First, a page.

In your musical White Trash Wins Lotto you skewered the archetypal starry eyed rise of 80’s hair metallers. By all accounts it was really well received. What's the tale behind its inception and have you considered revisiting the show or perhaps telling a different tale in a similar format?
I skewered them all. Goths, Punks, Synth Bands, Glam, Metal Dudes, Strippers. I skewered all early 80’s subgroups vying to musically define the decade. I danced on the grave of my own aspirations and laughed.
With Axl as a stick, I whacked record label fiends and their lower level imps. I skewered bitchin rock nick-names and music store clerks. I skewered rock junkies. I skewered the endless migration of hopeful hicks to Los Angles. I made fun of rock’s excesses, its self-pity, self-importance and its maudlin cult of a youthful death. I skewered the rock pilgrimage to Jim Morrison’s grave and had him rise like the Commendatore from Don Giovanni and beckon Axl to die beautiful, young, perfect, and thus immortal. Axl refuses.
I was inspired by Danny Sugarman’s inadvertently funny, Appetite for Destruction: a ponderous, amateur Jungian treatise of Axl Rose-as-Dionysius. Musically, I drew from Verdi, Mozart, Meredith Wilson, W.S.Gilbert and Arthur Sullivan. I had a ball. With the music business, and rock in particular, there were simply millions of fucking assholes to write about!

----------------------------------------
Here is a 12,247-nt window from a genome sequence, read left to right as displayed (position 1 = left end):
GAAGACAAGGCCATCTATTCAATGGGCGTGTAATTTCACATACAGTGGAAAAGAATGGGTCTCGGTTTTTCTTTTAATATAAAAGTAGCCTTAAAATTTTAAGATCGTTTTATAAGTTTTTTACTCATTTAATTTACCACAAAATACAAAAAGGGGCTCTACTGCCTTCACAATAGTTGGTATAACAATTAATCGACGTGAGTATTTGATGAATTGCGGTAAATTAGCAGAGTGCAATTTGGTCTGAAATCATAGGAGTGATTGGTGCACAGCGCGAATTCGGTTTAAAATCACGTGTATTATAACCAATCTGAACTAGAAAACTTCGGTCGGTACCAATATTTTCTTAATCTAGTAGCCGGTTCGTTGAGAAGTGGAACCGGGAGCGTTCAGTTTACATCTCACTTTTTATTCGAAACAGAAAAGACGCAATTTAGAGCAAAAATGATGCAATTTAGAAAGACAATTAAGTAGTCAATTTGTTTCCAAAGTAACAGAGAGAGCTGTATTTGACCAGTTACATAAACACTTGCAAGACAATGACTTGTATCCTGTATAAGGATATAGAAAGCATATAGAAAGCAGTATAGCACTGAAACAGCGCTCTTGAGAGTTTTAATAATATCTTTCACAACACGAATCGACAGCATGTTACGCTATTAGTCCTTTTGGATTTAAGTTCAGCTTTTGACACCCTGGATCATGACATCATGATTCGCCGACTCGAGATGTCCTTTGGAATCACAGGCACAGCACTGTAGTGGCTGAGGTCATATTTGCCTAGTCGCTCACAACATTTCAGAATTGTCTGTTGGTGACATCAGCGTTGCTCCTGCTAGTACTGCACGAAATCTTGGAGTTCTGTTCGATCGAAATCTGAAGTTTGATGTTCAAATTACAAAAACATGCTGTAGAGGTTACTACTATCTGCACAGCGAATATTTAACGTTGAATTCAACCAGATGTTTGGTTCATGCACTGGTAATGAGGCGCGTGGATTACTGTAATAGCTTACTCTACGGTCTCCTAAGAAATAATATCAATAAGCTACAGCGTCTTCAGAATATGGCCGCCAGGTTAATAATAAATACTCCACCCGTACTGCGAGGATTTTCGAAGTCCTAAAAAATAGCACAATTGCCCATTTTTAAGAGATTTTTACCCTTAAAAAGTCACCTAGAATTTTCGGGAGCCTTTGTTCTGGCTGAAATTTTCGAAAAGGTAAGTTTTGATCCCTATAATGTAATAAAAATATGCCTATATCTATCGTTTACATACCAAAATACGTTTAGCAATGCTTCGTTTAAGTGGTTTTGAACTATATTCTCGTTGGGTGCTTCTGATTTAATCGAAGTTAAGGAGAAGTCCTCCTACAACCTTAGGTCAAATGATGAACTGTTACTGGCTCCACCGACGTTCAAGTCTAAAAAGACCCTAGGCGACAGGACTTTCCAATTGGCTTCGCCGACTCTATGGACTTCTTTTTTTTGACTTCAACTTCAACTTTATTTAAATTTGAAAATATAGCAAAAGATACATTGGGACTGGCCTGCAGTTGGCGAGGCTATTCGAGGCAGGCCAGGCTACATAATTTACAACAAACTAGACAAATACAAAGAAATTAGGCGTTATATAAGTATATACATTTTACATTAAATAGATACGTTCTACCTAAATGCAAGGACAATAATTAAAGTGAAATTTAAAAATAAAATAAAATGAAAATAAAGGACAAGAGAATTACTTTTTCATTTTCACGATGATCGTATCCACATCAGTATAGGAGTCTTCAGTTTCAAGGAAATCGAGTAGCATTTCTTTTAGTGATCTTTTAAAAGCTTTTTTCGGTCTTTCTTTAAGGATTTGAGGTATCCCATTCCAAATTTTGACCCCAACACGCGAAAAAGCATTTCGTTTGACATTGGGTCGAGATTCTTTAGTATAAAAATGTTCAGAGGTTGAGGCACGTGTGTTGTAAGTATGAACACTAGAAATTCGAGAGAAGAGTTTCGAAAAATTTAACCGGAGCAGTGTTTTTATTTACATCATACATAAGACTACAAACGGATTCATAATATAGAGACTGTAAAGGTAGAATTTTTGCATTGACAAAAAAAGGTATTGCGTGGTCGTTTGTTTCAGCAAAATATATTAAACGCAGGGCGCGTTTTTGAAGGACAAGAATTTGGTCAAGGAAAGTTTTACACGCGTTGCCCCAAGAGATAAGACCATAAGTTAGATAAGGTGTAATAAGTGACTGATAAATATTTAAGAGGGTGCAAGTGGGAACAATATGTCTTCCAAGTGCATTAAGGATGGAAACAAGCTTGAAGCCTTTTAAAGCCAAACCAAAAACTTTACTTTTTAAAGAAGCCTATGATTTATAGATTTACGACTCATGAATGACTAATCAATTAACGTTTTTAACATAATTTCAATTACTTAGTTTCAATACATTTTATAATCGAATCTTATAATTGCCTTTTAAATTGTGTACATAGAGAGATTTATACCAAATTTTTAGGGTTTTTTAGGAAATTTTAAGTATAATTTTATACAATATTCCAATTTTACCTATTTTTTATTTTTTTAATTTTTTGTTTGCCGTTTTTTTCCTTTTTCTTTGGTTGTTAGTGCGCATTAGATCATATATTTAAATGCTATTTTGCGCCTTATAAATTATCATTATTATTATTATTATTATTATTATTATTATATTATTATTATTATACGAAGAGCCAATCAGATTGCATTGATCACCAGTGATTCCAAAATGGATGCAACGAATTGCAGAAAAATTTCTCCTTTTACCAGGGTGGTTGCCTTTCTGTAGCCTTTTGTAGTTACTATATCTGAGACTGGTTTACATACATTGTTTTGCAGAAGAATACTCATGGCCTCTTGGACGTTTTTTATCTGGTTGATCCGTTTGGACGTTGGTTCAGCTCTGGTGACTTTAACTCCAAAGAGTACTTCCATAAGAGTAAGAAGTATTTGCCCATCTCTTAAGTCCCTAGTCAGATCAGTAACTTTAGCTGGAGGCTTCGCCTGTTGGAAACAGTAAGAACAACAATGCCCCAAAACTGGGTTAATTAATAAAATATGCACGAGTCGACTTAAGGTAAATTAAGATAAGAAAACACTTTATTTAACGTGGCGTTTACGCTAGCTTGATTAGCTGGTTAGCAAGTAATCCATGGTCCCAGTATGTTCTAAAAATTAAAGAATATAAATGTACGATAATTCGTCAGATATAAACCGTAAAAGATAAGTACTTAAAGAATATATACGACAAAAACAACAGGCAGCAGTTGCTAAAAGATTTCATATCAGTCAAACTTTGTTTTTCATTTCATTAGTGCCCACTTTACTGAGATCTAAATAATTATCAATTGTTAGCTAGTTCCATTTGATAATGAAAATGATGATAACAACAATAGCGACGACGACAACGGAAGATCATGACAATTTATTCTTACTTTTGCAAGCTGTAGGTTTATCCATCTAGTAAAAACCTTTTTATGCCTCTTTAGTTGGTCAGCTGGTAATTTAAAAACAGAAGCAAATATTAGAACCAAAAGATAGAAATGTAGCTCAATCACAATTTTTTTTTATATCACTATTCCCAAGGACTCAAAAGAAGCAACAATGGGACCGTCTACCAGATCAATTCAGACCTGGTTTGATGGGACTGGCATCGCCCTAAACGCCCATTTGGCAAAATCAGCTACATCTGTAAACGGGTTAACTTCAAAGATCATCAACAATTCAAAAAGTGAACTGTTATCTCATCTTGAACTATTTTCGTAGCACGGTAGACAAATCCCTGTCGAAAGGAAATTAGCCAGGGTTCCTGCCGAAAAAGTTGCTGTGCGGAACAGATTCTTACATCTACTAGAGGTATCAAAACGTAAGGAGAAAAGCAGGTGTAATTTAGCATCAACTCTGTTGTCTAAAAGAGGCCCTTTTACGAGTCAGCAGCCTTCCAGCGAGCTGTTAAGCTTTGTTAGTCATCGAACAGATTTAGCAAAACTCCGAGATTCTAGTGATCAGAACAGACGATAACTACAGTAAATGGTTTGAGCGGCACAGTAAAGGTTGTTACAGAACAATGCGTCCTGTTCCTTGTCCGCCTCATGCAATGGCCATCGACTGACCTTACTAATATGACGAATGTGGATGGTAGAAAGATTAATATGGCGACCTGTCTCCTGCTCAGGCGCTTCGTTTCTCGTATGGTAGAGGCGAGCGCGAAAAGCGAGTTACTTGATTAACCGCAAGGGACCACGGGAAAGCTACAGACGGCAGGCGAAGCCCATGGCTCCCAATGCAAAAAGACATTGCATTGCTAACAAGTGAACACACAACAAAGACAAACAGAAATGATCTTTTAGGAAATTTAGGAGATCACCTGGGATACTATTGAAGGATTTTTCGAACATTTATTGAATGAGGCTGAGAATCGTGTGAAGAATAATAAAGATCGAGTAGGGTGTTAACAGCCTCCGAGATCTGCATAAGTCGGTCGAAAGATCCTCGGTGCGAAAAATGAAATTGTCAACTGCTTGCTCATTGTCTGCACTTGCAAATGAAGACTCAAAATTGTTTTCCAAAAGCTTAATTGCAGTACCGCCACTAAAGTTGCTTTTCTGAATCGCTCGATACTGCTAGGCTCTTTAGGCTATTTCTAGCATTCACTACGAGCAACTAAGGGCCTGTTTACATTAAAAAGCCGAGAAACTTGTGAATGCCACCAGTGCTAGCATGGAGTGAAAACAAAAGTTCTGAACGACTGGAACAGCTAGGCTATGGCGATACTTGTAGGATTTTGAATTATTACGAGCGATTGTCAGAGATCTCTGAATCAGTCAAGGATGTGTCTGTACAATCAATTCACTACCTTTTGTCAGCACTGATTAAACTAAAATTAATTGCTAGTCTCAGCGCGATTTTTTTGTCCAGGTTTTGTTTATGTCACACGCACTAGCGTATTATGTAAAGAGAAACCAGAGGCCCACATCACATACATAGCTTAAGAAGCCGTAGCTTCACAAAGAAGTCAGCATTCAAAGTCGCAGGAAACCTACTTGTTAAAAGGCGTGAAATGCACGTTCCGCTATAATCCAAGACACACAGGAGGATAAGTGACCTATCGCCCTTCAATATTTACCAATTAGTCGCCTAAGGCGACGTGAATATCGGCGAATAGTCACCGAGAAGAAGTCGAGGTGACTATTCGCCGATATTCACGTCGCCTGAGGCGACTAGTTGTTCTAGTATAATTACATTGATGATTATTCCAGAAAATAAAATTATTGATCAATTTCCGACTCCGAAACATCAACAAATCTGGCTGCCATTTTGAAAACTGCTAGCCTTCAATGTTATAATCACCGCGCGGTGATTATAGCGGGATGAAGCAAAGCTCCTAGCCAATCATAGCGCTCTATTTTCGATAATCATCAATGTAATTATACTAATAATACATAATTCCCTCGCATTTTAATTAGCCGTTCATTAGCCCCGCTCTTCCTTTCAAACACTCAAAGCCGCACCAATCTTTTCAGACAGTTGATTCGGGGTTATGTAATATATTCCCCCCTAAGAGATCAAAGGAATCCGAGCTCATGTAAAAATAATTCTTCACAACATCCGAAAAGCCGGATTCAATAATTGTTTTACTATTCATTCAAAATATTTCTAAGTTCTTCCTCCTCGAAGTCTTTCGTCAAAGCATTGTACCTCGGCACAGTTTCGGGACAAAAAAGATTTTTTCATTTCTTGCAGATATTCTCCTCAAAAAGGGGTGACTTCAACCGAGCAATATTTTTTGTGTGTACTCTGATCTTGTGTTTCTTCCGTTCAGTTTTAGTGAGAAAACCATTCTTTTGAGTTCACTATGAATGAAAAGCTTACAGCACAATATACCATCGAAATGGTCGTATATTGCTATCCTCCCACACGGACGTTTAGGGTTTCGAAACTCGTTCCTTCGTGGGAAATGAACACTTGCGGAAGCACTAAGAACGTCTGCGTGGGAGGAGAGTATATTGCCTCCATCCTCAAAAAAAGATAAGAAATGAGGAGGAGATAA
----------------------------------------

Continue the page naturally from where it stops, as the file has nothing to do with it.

You recently did of run of shows at the Steve Allen theatre, even reuniting briefly with Bruce Moreland to do some old Wall Of Voodoo tracks. How did that come about and how did it feel revisiting that material?
This was no reunion. We won’t do a Voodoo reunion without Marc. So, until he shows up, sorry, no reunion. I simply thought to do ‘Business of Love” for an old friend who was coming to the show. Then, as long as we were opening crypts, why not also do ‘Far Side’ and ‘Room with a View’?
Bruce had been coming to my shows, so why not ask him up? So I invited him to do his version of Marc’s 'Beggar Blue Sky' and, well, what the heck, while we’re at it lets also do 'Tragic Vaudeville'. Fun, but hardly a reunion. We were not re-unified. We played some songs.
Revising some of the material was interesting. 'Elvis Bought Dora a Cadillac' and 'This Business of Love' made better laments than the rollicking boot stomps that appeared on the albums. I felt the new treatments told the stories more effectively. The arrangement of ‘Far Side of Crazy’ stood up very, very well. Marc’s guitar line was wonderful to hear live again.
Thankyou Andy, any final thoughts?
I have said it before and I will say it again: you must destroy your music collection every ten years. If you are listening to music you liked when you were twenty, you are no better than your grandparents stuck in their overrated and largely imagined past. Listen to music you don’t understand and when your head screams stop, scream right back: "Shut the fuck up, brain. You don’t know everything.”